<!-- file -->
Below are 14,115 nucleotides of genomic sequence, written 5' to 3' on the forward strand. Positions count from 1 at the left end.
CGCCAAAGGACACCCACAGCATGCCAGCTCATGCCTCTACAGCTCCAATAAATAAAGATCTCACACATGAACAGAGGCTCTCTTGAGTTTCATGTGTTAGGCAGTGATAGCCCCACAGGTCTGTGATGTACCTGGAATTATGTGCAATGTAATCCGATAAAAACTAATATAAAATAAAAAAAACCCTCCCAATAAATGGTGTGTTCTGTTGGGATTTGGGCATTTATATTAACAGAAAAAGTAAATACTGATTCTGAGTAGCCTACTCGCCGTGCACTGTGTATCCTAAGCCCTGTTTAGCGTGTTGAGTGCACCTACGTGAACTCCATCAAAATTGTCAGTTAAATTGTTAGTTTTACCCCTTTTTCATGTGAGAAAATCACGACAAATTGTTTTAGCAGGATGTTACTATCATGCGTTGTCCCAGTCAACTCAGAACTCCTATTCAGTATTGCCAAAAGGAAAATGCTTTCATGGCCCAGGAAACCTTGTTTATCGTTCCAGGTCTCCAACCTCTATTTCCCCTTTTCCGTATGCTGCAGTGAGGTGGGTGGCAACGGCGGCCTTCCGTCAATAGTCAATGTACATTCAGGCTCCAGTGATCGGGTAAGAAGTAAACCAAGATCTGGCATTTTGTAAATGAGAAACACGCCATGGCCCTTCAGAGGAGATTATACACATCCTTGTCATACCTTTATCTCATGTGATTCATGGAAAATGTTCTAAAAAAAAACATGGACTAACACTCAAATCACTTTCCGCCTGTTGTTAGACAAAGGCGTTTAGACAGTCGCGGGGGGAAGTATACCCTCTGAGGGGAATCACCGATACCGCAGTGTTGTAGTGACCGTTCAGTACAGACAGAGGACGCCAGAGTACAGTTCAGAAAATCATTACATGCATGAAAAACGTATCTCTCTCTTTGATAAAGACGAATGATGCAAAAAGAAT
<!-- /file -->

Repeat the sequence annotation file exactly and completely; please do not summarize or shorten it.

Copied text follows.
Below are 14,115 nucleotides of genomic sequence, written 5' to 3' on the forward strand. Positions count from 1 at the left end.
CGCCAAAGGACACCCACAGCATGCCAGCTCATGCCTCTACAGCTCCAATAAATAAAGATCTCACACATGAACAGAGGCTCTCTTGAGTTTCATGTGTTAGGCAGTGATAGCCCCACAGGTCTGTGATGTACCTGGAATTATGTGCAATGTAATCCGATAAAAACTAATATAAAATAAAAAAAACCCTCCCAATAAATGGTGTGTTCTGTTGGGATTTGGGCATTTATATTAACAGAAAAAGTAAATACTGATTCTGAGTAGCCTACTCGCCGTGCACTGTGTATCCTAAGCCCTGTTTAGCGTGTTGAGTGCACCTACGTGAACTCCATCAAAATTGTCAGTTAAATTGTTAGTTTTACCCCTTTTTCATGTGAGAAAATCACGACAAATTGTTTTAGCAGGATGTTACTATCATGCGTTGTCCCAGTCAACTCAGAACTCCTATTCAGTATTGCCAAAAGGAAAATGCTTTCATGGCCCAGGAAACCTTGTTTATCGTTCCAGGTCTCCAACCTCTATTTCCCCTTTTCCGTATGCTGCAGTGAGGTGGGTGGCAACGGCGGCCTTCCGTCAATAGTCAATGTACATTCAGGCTCCAGTGATCGGGTAAGAAGTAAACCAAGATCTGGCATTTTGTAAATGAGAAACACGCCATGGCCCTTCAGAGGAGATTATACACATCCTTGTCATACCTTTATCTCATGTGATTCATGGAAAATGTTCTAAAAAAAAACATGGACTAACACTCAAATCACTTTCCGCCTGTTGTTAGACAAAGGCGTTTAGACAGTCGCGGGGGGAAGTATACCCTCTGAGGGGAATCACCGATACCGCAGTGTTGTAGTGACCGTTCAGTACAGACAGAGGACGCCAGAGTACAGTTCAGAAAATCATTACATGCATGAAAAACGTATCTCTCTCTTTGATAAAGACGAATGATGCAAAAAGAAT